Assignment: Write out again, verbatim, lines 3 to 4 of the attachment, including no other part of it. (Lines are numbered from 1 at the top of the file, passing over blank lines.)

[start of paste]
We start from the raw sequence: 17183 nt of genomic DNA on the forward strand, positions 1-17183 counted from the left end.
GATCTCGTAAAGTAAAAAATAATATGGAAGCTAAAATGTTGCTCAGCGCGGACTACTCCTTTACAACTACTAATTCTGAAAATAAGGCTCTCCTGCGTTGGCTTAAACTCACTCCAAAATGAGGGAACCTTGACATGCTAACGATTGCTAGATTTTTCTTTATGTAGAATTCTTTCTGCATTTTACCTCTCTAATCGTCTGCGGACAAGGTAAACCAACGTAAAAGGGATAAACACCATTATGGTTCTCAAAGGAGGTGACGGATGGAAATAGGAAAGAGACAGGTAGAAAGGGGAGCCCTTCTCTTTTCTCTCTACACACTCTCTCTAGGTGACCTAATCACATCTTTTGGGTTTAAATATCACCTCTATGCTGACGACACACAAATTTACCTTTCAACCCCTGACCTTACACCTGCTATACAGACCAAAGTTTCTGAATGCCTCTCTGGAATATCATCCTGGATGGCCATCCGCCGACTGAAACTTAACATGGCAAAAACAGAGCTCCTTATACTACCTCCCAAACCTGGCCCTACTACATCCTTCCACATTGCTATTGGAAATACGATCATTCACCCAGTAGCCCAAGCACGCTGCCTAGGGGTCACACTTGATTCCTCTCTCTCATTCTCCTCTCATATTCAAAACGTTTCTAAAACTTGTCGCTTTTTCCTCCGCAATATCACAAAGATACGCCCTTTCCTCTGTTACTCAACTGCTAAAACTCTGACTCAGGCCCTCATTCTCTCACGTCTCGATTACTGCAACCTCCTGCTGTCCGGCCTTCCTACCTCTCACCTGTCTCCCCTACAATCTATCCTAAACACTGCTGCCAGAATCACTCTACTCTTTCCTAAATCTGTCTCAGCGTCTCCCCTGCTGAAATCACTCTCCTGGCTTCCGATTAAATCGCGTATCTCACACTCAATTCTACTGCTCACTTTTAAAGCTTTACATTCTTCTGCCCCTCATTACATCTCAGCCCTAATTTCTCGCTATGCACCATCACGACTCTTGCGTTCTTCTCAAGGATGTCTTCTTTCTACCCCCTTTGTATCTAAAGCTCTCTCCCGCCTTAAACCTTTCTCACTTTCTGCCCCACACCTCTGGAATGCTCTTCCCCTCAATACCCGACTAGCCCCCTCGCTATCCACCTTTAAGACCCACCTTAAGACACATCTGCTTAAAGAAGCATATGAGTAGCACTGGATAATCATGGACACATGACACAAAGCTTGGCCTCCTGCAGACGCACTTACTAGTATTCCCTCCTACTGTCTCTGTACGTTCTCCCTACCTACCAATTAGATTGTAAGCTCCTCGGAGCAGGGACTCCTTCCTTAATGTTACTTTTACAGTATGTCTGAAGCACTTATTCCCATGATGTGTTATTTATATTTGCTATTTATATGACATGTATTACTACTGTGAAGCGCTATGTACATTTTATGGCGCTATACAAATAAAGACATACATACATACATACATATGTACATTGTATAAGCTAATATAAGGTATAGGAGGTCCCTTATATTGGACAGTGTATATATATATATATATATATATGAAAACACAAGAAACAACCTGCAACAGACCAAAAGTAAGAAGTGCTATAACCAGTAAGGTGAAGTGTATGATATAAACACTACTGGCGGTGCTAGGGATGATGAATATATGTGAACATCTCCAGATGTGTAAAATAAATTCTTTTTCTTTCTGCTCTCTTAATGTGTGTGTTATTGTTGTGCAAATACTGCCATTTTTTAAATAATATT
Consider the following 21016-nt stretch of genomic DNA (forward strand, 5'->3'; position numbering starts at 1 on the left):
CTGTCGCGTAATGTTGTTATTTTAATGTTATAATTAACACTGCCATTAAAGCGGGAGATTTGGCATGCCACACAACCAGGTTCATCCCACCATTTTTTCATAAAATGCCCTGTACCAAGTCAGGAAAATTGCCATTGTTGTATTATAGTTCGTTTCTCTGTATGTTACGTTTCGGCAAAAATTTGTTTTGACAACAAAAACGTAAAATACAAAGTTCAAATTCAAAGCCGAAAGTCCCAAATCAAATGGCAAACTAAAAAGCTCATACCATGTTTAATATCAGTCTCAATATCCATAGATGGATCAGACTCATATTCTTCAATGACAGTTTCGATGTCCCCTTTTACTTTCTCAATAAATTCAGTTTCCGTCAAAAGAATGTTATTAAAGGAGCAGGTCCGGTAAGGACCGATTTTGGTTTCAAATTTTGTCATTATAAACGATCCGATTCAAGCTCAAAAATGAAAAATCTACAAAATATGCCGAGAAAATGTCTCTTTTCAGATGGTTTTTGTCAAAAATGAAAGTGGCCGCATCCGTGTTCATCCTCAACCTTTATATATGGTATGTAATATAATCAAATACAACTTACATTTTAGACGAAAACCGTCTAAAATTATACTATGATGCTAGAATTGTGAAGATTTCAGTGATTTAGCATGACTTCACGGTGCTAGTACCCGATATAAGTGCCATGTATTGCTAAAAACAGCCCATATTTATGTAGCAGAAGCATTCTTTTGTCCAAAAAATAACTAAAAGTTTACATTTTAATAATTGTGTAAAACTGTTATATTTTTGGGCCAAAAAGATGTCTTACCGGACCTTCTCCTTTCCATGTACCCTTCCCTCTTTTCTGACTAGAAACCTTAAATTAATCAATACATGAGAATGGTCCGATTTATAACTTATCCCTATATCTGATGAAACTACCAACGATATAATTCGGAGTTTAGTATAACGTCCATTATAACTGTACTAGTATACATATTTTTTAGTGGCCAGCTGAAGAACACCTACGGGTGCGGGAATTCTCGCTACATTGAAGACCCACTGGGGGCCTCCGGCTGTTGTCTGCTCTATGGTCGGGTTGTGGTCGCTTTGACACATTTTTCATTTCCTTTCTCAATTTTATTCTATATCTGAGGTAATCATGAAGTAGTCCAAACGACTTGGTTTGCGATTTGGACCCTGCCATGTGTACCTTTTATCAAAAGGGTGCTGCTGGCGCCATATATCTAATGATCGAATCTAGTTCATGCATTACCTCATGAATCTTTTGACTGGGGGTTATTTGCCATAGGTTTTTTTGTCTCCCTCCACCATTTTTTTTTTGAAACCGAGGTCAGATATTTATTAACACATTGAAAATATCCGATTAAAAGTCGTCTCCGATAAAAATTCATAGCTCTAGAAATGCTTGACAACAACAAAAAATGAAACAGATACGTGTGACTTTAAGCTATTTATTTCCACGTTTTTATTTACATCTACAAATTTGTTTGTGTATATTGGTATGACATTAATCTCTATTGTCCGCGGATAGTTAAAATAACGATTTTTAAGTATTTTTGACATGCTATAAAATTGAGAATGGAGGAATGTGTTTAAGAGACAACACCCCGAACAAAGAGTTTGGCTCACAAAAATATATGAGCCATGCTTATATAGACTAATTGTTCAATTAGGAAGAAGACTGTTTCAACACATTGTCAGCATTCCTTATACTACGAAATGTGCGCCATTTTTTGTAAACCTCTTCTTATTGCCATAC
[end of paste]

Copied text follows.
Consider the following 21016-nt stretch of genomic DNA (forward strand, 5'->3'; position numbering starts at 1 on the left):
CTGTCGCGTAATGTTGTTATTTTAATGTTATAATTAACACTGCCATTAAAGCGGGAGATTTGGCATGCCACACAACCAGGTTCATCCCACCATTTTTTCATAAAATGCCCTGTACCAAGTCAGGAAAATTGCCATTGTTGTATTATAGTTCGTTTCTCTGTATGTTACGTTTCGGCAAAAATTTGTTTTGACAACAAAAACGTAAAATACAAAGTTCAAATTCAAAGCCGAAAGTCCCAAATCAAATGGCAAACTAAAAAGCTCATACCATGTTTAATATCAGTCTCAATATCCATAGATGGATCAGACTCATATTCTTCAATGACAGTTTCGATGTCCCCTTTTACTTTCTCAATAAATTCAGTTTCCGTCAAAAGAATGTTATTAAAGGAGCAGGTCCGGTAAGGACCGATTTTGGTTTCAAATTTTGTCATTATAAACGATCCGATTCAAGCTCAAAAATGAAAAATCTACAAAATATGCCGAGAAAATGTCTCTTTTCAGATGGTTTTTGTCAAAAATGAAAGTGGCCGCATCCGTGTTCATCCTCAACCTTTATATATGGTATGTAATATAATCAAATACAACTTACATTTTAGACGAAAACCGTCTAAAATTATACTATGATGCTAGAATTGTGAAGATTTCAGTGATTTAGCATGACTTCACGGTGCTAGTACCCGATATAAGTGCCATGTATTGCTAAAAACAGCCCATATTTATGTAGCAGAAGCATTCTTTTGTCCAAAAAATAACTAAAAGTTTACATTTTAATAATTGTGTAAAACTGTTATATTTTTGGGCCAAAAAGATGTCTTACCGGACCTTCTCCTTTCCATGTACCCTTCCCTCTTTTCTGACTAGAAACCTTAAATTAATCAATACATGAGAATGGTCCGATTTATAACTTATCCCTATATCTGATGAAACTACCAACGATATAATTCGGAGTTTAGTATAACGTCCATTATAACTGTACTAGTATACATATTTTTTAGTGGCCAGCTGAAGAACACCTACGGGTGCGGGAATTCTCGCTACATTGAAGACCCACTGGGGGCCTCCGGCTGTTGTCTGCTCTATGGTCGGGTTGTGGTCGCTTTGACACATTTTTCATTTCCTTTCTCAATTTTATTCTATATCTGAGGTAATCATGAAGTAGTCCAAACGACTTGGTTTGCGATTTGGACCCTGCCATGTGTACCTTTTATCAAAAGGGTGCTGCTGGCGCCATATATCTAATGATCGAATCTAGTTCATGCATTACCTCATGAATCTTTTGACTGGGGGTTATTTGCCATAGGTTTTTTTGTCTCCCTCCACCATTTTTTTTTTGAAACCGAGGTCAGATATTTATTAACACATTGAAAATATCCGATTAAAAGTCGTCTCCGATAAAAATTCATAGCTCTAGAAATGCTTGACAACAACAAAAAATGAAACAGATACGTGTGACTTTAAGCTATTTATTTCCACGTTTTTATTTACATCTACAAATTTGTTTGTGTATATTGGTATGACATTAATCTCTATTGTCCGCGGATAGTTAAAATAACGATTTTTAAGTATTTTTGACATGCTATAAAATTGAGAATGGAGGAATGTGTTTAAGAGACAACACCCCGAACAAAGAGTTTGGCTCACAAAAATATATGAGCCATGCTTATATAGACTAATTGTTCAATTAGGAAGAAGACTGTTTCAACACATTGTCAGCATTCCTTATACTACGAAATGTGCGCCATTTTTTGTAAACCTCTTCTTATTGCCATAC